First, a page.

Financial Wellbeing research in Australia

Great to see the release of groundbreaking Financial Wellbeing Survey by ANZ bank and Elaine Kempson. Robert was on the Advisory Committee for the research. Given that promoting the wellbeing of customers should be at the core of what banks do, he was asked for some quick thoughts about how they should do it.

The #ANZfinancialwellbeing survey is great leadership from ANZ. It showed the biggest influences on wellbeing are:

  • Active saving & 
  • Not borrowing for everyday spending.

So banks could:

1. Expand great programs like Saverplus that are proven to foster active saving, even for people with little money.

2. Improve bank products to actively encourage saving, eg

  • virtual buckets within your account to separate savings from spending money,
  • monthly reminders (praise) on how your saving is tracking,
  • encourage an automatic transfer to your savings bucket each pay day,
  • ask you to upload a picture of what you are saving for

3. All banks should ditch reward points for spending on credit cards. Reward points actively undermine financial wellbeing. They encourage the delusion that you “benefit” from using your credit card for everyday spending, but they just weaken people’s restrain on spending.  See the research evidence here from Paul Harrison. 

4. Banks should promote a norm that your DEBIT card is for everyday spending, and your CREDIT card is borrowing money to buy an important thing and pay it off quickly. 

 

Financial inclusion in Indonesia

We are assisting Indonesia to promote their new National Strategy for Financial Inclusion, which was launched by President Widodo in November 2016. To complement the supply side initiatives, a consumer communication strategy is needed so consumers understand the new options available, see the potential benefits and are motivated to take action. The project involves the National Strategy secretariat, World Bank and Women's World Banking.

 President Widodo

President Widodo

Keynote presentation on evaluation

It was an honour to give the keynote presentation at the OECD - ADBI - State Bank of Vietnam conference on financial literacy and consumer protection.

The talk focused on how evaluation is essential to delivering programs that actually work. Evaluation is a learning process - it helps us learn where programs are and are not working, and how to improve them to get better results for consumers.

The presentation used 3 examples of programs to show how even simple evaluations can give useful insights into how a program is working.  Evaluation meant that each program's story is about the better outcomes for consumers, not about how busy the program organisers were.  The conference participants (from all over Asia) seemed relieved that evaluation need not be as scary as they had thought!  

A copy of the presentation is available here: https://tinyurl.com/smartsteps-Hanoi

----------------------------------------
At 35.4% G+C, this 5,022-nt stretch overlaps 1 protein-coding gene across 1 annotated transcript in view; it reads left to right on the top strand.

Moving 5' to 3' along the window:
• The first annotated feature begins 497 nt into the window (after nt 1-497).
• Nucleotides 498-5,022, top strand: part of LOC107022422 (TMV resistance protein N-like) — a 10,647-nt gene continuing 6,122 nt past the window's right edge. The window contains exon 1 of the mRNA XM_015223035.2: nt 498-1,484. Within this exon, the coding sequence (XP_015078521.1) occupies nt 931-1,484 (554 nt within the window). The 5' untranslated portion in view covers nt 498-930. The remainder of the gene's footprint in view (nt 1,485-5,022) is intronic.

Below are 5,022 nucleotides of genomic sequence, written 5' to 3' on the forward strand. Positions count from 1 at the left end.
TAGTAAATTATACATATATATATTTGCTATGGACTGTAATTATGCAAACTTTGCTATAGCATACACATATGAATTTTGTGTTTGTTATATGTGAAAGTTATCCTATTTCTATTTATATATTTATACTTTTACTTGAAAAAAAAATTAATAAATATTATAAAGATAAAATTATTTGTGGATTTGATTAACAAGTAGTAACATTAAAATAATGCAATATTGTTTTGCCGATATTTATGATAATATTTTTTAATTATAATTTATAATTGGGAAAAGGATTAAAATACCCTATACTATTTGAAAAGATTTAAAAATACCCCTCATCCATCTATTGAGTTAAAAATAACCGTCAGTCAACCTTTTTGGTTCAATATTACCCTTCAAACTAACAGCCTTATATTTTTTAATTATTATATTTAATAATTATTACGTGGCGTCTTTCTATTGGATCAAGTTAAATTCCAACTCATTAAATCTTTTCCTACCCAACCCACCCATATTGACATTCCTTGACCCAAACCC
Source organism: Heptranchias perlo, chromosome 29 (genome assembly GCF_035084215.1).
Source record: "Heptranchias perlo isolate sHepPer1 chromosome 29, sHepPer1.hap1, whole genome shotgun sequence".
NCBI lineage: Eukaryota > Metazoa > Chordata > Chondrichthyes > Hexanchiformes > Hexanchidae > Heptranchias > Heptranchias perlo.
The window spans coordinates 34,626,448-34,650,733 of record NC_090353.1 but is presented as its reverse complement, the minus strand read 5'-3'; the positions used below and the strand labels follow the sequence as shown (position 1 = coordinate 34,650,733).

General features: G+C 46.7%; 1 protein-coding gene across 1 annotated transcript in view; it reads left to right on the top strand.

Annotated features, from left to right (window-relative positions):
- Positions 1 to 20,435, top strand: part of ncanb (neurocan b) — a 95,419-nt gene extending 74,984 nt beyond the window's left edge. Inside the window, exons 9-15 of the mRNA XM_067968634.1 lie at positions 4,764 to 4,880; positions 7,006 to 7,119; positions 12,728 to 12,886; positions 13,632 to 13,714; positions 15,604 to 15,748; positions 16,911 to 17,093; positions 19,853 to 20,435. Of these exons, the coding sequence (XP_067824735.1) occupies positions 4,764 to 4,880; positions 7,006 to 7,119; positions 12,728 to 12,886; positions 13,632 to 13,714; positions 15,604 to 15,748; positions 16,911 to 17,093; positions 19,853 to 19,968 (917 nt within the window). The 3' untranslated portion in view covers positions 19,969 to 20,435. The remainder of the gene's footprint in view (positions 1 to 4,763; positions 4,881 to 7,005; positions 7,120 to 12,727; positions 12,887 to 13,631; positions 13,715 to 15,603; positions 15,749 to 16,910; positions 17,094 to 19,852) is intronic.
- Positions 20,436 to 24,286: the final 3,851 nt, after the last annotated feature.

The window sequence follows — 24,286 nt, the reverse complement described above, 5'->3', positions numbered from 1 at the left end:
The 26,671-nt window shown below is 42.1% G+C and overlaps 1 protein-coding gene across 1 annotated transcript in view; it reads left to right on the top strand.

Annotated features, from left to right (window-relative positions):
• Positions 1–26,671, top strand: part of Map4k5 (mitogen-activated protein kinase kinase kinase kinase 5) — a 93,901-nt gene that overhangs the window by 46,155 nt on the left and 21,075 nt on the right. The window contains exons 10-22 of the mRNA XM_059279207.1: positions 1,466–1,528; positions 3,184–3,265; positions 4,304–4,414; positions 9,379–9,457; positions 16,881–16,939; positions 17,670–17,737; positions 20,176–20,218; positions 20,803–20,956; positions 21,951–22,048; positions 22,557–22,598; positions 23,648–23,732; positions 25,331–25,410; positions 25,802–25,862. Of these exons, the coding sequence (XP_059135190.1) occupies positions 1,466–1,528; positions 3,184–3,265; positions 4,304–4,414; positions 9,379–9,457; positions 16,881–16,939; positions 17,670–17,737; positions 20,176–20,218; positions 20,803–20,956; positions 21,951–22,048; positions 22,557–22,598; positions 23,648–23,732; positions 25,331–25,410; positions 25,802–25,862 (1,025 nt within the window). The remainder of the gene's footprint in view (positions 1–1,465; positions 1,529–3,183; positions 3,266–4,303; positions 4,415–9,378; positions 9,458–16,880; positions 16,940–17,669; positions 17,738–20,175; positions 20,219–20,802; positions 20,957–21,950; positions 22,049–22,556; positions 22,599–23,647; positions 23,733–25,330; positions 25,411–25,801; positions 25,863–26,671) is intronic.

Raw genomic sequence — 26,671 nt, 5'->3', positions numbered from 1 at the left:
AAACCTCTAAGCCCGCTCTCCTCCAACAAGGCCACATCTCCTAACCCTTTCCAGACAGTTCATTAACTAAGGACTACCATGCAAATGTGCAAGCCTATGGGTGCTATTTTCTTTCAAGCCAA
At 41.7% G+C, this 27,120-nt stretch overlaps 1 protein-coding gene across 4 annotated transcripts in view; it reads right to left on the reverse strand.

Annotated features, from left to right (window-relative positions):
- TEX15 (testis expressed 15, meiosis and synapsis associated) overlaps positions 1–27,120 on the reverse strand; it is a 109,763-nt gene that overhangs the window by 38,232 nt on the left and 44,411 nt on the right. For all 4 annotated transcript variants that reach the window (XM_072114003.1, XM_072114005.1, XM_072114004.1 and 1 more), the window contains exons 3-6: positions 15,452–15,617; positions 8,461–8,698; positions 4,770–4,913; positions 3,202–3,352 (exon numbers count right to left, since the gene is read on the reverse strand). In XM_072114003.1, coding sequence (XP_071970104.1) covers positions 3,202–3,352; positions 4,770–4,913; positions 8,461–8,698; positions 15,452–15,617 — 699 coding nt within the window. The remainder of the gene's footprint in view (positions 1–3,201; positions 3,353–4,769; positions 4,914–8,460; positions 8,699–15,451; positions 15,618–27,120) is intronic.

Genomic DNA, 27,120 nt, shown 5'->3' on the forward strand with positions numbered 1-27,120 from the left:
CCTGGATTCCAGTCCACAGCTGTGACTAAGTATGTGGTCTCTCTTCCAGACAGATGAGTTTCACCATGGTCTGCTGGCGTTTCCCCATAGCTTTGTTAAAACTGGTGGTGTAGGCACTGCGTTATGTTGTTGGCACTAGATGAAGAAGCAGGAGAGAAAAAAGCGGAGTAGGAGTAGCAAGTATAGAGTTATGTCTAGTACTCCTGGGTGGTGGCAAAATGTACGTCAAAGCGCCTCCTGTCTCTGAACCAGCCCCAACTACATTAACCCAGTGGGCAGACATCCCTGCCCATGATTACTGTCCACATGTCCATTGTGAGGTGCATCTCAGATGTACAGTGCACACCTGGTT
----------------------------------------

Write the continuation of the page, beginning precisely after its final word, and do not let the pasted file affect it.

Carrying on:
OECD conference logo 2.jpg

National Savings Strategy in the Middle East

We are proud to have helped a major Middle East country to develop a financial education strategy as part of a national savings strategy.

It is easy to list all the supply side initiatives that would increase the availability of savings products, and increase financial incentives. But the demand side is just as important. We outlined the practical steps to change the attitudes to saving within an Islamic culture,  and ways to reach the maximum number of people.

3RD ROUND OF FINANCIAL LITERACY GRANTS IN AUSTRALIA

One of Robert's projects outside SmartSteps is to run the grants program at Financial Literacy Australia (FLA). FLA funded 40 innovative projects so far, with grants totalling $A5 million. Projects are typically innovative pilots with evaluation, or research with practical implications. 

In 2017, FLA expects to allocate $A1.5 million to a new round of projects in Australia.

See www.FinLit.org.au/grants

Building financial literacy in Indonesia

Robert is currently working on several projects with the World Bank and the Financial Services Authority (OJK)  to foster financial literacy in Indonesia.

The Indonesian National Financial Literacy Strategy has a target to increase financial literacy by 2% every year. While 2% might sound a small number, for Indonesia that means 3.5 million people every year!

Indonesia has an innovative law where all financial service providers are required by law to be involved in financial education programs. Robert has reviewed the existing programs and made recommendations about how the regulator can help make the industry programs more effective and accountable.

Other countries might want to have a similar law: this would be good for both financial consumers and national development.

 

 

New grants program for financial literacy

In tough economic times, it is great to see new money becoming available for financial literacy. Financial Literacy Australia has just launched a $5.6 million grants program.  See FinLit.org.au

The money comes from corporate donations as part of legal settlements with ASIC, the financial services regulator. This is similar to the main funding source behind the FINRA Foundation in the USA and the Investor Education Fund in Canada.

Other countries may like to follow this example.  Instead of fines being paid to the government, the money helps the community directly.

Formation of SmartSteps

We are pleased to have formed SmartSteps — an international consultancy specialising in financial literacy strategies and programs.

We will add to the website over time as our projects grow.  We look forward to working with people from a range of countries and sharing our passion and experience.